Four tips for keeping your HRMS project team happy
Selection and implementation can be a stressful time for an HRMS project team marked by long hours and intense efforts. Maintaining a functioning HRMS project team is crucial for a successful implementation. How can you keep your team motivated and productive?
1. Match your talent into the right roles
Nothing is more demotivating to an employee than to spend 40+ hours in a painful job. A role should provide some level of learning or mental challenge in order to keep an employee on track and motivated.
If you are using external HRMS consultants, set clear guidance and expectations for how they should engage with your team. In a best case scenario your consultants and team are partnered together with your consultant keeping their HRMS counterpart informed and involved in system design and configuration. In a worst case situation your consultants are in a silo making long-term decisions alone while training up their junior consultants. A quick test is to ask your team how much time they are spending with the consultants and actively learning about the new system.
2. Provide training and certification options
I am always surprised by the number of companies who do not send their HRMS project team to formal training, expecting them to learn it all from the consultants or to teach themselves. Training can be a great motivator as it shows a financial commitment by the company to employee development.
As your employees are getting training and experience on the new HRMS, they can sometimes become a flight risk. To counter this possibility, consider certification options. Many HRMS now offer customer certification on various modules such as core HRMS, benefits, analytics, etc. Save this option for when the going gets tough and your team needs an incentive. Best is to tie it to a future date, such as one year from go live, ensuring that employees have the experience as well as the commitment to stay on post launch.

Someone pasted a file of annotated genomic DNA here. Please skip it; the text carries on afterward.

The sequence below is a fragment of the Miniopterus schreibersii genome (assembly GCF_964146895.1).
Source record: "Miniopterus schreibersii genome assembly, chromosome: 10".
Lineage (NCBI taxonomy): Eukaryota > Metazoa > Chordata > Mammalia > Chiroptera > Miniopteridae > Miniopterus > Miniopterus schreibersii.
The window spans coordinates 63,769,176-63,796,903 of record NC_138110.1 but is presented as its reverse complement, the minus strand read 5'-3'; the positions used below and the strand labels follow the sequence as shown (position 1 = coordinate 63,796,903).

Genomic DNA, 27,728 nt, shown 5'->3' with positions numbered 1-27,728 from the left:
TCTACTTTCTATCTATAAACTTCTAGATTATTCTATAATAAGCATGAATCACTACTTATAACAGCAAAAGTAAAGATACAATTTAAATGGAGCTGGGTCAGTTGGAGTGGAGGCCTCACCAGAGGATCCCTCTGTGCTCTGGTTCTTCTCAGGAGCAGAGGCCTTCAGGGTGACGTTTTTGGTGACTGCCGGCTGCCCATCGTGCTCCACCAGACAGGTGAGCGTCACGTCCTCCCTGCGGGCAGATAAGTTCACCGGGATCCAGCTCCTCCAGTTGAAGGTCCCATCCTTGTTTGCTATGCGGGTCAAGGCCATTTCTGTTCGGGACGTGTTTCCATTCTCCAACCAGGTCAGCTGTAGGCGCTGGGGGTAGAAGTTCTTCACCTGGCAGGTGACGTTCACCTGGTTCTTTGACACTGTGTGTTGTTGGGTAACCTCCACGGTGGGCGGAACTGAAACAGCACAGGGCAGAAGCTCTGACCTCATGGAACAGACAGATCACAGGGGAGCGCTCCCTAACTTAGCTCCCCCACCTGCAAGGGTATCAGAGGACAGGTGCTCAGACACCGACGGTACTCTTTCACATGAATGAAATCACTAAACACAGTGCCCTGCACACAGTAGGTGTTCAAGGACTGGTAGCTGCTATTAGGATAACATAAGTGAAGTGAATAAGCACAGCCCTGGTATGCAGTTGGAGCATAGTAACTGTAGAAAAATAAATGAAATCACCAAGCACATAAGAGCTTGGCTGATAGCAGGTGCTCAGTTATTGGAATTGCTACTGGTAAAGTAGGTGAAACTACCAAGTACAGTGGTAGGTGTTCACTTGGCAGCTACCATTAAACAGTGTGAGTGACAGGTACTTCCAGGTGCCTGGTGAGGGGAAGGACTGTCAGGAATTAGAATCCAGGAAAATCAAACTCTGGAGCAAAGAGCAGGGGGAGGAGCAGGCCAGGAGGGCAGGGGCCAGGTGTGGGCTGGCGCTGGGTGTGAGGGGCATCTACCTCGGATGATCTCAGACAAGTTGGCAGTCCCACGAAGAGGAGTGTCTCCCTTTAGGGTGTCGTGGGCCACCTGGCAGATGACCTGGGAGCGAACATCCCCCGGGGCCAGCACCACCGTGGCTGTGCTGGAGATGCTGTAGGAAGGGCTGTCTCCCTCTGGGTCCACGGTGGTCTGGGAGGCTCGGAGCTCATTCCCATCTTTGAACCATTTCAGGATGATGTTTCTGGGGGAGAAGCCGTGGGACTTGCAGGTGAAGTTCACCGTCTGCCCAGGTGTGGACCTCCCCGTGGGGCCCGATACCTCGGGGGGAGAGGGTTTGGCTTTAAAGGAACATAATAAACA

3. Manage to personality types
I’ve found HRMS projects to be a fun dynamic, the mixture of HR and IT staff can create great synergy and includes diverse skillsets to get the job done. Different styles of management are often needed in these situations, so be aware of what conditions cause your team to thrive. I’ve seen projects that lean too heavily toward either an HR or IT management style and it can cause issues or unhappiness with the project
4. Financial incentives
Bonuses are often tied to projects and these are particularly needed when an implementation is going to result in jobs lost or moved. I am currently involved in an HR transformation where data entry for the new system will be centralized in a low labor cost country. The project team requires the expertise of the outgoing team members in order to be successful. In this delicate situation a bonus was provided to keep the team committed and focused on a strong delivery.
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